Image Credit: The White House
Tanzania, a nation better known for being the home to the mighty Kilimanjaro and the serene Serengeti, rarely makes the news for its politics. However, a United States travel ban on one of its most prominent politician and its inclusion among the countries whose citizens will be denied certain visas to enter the US has made the news.
Paul Makonda, a key government official and ally of President John Magufuli has been banned from entering the United States in response to his involvement in what the US called “gross human rights violations”. Makonda holds the position of Regional Commissioner of Dar es Salaam, the largest city of Tanzania. As the administrative head of Tanzania’s largest city, his role could be equated to that of the Mayor of London or a US state governor.
Tanzania was also among the six countries included in President Donald Trump’s latest round of travel bans. Citizens of these countries will not be considered for certain visas for failing to meet US security and information-sharing standards. This list of country is an extension to the seven, mostly Muslim countries blacklisted in the much-publicised ban in 2017.
In its statement, the US Department of State also accused him of “the targeting of marginalized individuals.” In his capacity as the Regional Commissioner of Dar es Salaam, Makonda has actively led an assault on the rights of the city’s gay community. In 2018, Makonda announced a surveillance taskforce with the aim to identify and punish homesexuals in Dar es Salaam. He urged the public to contribute by reporting gay people to the authorities.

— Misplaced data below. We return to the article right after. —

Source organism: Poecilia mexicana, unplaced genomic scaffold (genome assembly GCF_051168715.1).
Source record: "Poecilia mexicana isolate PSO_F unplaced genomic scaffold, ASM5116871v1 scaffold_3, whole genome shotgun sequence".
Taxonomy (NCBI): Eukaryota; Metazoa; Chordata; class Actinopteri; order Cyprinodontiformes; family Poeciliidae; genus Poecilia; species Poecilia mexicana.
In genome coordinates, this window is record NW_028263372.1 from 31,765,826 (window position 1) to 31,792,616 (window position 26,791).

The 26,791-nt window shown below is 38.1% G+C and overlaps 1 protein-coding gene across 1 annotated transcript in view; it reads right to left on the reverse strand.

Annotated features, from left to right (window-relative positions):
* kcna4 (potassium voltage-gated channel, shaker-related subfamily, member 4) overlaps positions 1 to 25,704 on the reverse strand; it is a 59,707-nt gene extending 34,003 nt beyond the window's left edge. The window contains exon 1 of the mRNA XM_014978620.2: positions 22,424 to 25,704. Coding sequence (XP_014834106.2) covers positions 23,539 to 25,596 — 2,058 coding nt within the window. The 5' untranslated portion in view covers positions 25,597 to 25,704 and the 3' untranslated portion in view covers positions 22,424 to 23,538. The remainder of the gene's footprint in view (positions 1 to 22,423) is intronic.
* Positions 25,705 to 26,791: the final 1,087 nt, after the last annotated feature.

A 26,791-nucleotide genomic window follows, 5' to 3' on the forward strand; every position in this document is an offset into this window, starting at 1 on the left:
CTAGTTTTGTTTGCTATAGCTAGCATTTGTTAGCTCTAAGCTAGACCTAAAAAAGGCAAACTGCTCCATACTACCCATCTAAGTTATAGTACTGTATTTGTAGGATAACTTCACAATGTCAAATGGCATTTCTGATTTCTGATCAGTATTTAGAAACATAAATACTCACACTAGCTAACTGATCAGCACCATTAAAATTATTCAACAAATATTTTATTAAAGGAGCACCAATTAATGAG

Whilst LGBT rights in Tanzania has traditionally been non-existent with homosexual sex punishable by law, the aggressive measures taken by Makonda are still unprecedented. Makonda’s measures are reflective of the rising intolerance to dissent and heightened limitation of freedoms since President Magufuli came to power in 2015. Nicknamed the “Bulldozer” for his hard-nosed decision making, Magufuli has presided over a series of measures restricting freedom of press, freedom of expression and human rights.
Since his election, the political environment has turned hostile for opposition parties. Tundu Lissu, a Member of Parliament and a fierce government critic was shot by unidentified gunmen in 2017. Two other officials of an opposition party were also killed in 2018. In both cases, no arrests were made.
In 2019, an amendment to the Political Parties Act gave sweeping powers to a government regulator over registration, funding and membership of political parties. It was widely denounced by the opposition as hastening Tanzania’s descent into a “one-party state”. According to Amnesty International, the law gives arbitrary powers to the government-appointed Registrar of Political Parties as it can demand any information from parties. If parties do not comply, they will face heavy fines.
As with any authoritarian regime, the press has also been a target of Magufuli’s government. The president has banned several newspapers deemed critical of the government. A prominent journalist, Erick Kabendera, was also detained in July for charges including money laundering and tax evasion. The move has been widely seen as politically motivated, with Amnesty International calling it “an assault on press freedom”.
In its 2019 report ‘Tanzania: The price we pay: Targeted for dissent by the Tanzanian State’, Amnesty International documents the restrictions on these fundamental freedoms. In it, it shows how the 2016 Media Services Act has been used to clamp down on opposition. In 2017,four newspapers are shown to have been banned from publishing. One of them was Raia Mwema, which was banned for the publication of an article titled “John Magufuli shall fail as President”.
For years, Tanzania had stood out for its political tolerance in Sub-Saharan Africa, a region otherwise mainly populated by countries such as Robert Mugabe’s Zimbabwe and the perennially volatile Democratic Republic of the Congo. However, as Magufuli’s government hounds political rivals, the press and the LGBT community that looks likely to change.